Though the ride closed in 1999, I can still play through every scene of Horizons in my head. The ride stands out as an experience that introduced me to thinking about histories of the future, and got me to thinking about what futures survive in our collective imagination. Like movies forever lost to history because of negligence and poor archiving, I feel a special sense of loss that most will never get to experience this ride in person.

Oh well, at least Epcot still sells booze. Pour some out on the curb for Horizons. Or don't. That alcohol ain't cheap.

The clip below is from the 1991 souvenir video, A Day at EPCOT Center.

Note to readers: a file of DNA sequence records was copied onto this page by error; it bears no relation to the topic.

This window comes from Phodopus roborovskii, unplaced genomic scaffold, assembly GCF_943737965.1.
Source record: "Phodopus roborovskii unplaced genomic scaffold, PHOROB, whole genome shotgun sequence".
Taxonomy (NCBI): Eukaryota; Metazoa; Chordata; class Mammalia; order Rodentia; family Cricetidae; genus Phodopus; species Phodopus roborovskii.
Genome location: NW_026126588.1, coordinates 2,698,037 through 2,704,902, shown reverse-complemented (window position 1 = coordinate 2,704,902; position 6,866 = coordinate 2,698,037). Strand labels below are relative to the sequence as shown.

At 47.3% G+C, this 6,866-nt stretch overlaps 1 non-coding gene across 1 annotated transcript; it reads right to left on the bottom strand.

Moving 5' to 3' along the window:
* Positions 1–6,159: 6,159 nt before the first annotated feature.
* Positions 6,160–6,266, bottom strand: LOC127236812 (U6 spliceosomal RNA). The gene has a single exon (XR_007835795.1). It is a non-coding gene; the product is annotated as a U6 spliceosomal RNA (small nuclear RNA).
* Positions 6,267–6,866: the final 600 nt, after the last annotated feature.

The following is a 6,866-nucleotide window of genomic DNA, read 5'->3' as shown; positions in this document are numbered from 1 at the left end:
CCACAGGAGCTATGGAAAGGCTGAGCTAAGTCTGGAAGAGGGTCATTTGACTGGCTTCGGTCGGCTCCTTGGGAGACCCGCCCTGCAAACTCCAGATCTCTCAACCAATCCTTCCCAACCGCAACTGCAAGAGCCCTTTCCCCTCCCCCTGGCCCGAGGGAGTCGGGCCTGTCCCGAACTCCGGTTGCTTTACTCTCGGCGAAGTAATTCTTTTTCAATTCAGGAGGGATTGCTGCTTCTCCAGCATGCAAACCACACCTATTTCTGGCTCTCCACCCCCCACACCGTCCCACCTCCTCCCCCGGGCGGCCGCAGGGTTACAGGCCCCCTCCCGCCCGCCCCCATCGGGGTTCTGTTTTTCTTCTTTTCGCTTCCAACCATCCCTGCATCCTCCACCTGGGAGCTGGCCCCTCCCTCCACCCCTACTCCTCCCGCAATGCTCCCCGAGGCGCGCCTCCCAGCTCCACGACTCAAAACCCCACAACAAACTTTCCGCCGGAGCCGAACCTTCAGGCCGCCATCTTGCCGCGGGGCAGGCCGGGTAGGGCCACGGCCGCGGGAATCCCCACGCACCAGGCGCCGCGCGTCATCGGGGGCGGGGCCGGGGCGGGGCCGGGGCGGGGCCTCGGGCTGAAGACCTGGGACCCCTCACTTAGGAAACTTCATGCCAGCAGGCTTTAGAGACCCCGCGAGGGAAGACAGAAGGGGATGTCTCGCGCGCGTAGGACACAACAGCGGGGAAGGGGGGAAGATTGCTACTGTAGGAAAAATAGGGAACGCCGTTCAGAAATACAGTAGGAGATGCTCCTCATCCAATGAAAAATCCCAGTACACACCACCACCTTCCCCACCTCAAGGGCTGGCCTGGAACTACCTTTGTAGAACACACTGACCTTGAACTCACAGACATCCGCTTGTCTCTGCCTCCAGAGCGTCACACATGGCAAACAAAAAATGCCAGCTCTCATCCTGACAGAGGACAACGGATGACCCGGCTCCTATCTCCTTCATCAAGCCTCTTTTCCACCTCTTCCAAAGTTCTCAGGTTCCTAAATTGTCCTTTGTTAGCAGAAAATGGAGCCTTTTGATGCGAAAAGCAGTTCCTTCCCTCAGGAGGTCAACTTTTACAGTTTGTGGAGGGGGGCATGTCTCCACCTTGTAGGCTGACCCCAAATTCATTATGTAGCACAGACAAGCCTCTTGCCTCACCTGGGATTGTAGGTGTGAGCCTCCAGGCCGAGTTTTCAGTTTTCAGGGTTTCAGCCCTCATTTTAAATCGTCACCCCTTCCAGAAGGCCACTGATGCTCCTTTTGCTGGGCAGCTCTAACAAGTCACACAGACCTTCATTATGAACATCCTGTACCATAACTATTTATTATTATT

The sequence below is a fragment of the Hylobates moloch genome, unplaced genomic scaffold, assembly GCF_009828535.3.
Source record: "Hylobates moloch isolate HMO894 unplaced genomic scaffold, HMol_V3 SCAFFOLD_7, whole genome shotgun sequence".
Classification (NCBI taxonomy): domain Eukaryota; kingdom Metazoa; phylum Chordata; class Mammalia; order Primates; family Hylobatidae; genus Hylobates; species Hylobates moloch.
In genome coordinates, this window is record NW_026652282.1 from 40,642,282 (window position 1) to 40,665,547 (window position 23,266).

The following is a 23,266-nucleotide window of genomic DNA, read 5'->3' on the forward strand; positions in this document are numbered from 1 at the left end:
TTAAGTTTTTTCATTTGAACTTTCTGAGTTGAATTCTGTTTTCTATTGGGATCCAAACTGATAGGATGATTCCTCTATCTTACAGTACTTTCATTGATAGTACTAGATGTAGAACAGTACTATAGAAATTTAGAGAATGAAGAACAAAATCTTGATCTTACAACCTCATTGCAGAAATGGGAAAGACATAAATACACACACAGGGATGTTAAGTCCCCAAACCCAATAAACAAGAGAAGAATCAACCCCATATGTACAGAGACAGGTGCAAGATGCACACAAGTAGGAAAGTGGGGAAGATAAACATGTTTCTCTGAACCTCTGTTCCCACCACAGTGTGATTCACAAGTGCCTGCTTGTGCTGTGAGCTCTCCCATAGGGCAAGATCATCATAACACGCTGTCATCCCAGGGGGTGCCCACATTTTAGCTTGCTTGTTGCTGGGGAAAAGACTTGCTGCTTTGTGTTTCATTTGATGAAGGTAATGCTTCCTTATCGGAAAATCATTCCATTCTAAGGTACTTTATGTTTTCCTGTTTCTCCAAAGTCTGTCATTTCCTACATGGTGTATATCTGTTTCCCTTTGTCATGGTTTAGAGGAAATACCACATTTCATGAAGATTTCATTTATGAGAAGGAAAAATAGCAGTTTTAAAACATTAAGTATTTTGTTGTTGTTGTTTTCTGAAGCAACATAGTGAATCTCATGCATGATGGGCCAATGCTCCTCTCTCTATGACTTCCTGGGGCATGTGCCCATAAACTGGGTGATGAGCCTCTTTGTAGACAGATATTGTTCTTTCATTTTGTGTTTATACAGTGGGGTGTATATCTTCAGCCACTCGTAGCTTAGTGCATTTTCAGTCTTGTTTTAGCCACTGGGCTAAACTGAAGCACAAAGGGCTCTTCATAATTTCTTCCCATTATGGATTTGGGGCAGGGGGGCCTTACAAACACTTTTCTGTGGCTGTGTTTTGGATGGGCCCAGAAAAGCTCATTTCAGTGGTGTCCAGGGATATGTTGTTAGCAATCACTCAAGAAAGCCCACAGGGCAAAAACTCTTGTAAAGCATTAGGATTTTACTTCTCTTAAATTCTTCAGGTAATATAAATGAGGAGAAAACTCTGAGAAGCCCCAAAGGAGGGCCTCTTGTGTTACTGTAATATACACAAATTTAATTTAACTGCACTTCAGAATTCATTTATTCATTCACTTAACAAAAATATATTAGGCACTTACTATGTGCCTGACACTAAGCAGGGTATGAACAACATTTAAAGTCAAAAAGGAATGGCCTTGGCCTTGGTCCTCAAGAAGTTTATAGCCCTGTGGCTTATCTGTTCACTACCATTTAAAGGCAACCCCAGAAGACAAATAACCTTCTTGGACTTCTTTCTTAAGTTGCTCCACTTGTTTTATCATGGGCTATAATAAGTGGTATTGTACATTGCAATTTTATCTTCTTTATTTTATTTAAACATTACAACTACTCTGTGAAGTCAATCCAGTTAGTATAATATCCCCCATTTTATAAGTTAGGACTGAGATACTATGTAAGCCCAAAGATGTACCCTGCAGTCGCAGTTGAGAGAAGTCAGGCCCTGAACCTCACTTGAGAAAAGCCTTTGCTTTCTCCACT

Previously on Paleo-Future:

Sunday
Oct262008

Report From the Year 2050 (1984)

My interest in futurism can probably be credited to two things: Disney's EPCOT Center and children's science books of the 1980s and 90s. One of my earliest posts here at the Paleo-Future blog covered the EPCOT Center book, The Future World of Transportation. I vividly recall checking out the three books in this series from my elementary school library, my sticky fingers pawing through the technological promises Baby Boomers never saw materialize but insisted we Millennials would soon enjoy. Just over that horizon, just a little further! The year 2000 is going to change everything! We swear! 

The number is just so big. And round! 2000! Look at all those zeros. 2000!
To the author's credit they figured out that to sound even remotely plausible and still make me wet my Underoos over the advanced technology featured in the book, one had to open with a year further out than 2000 A.D.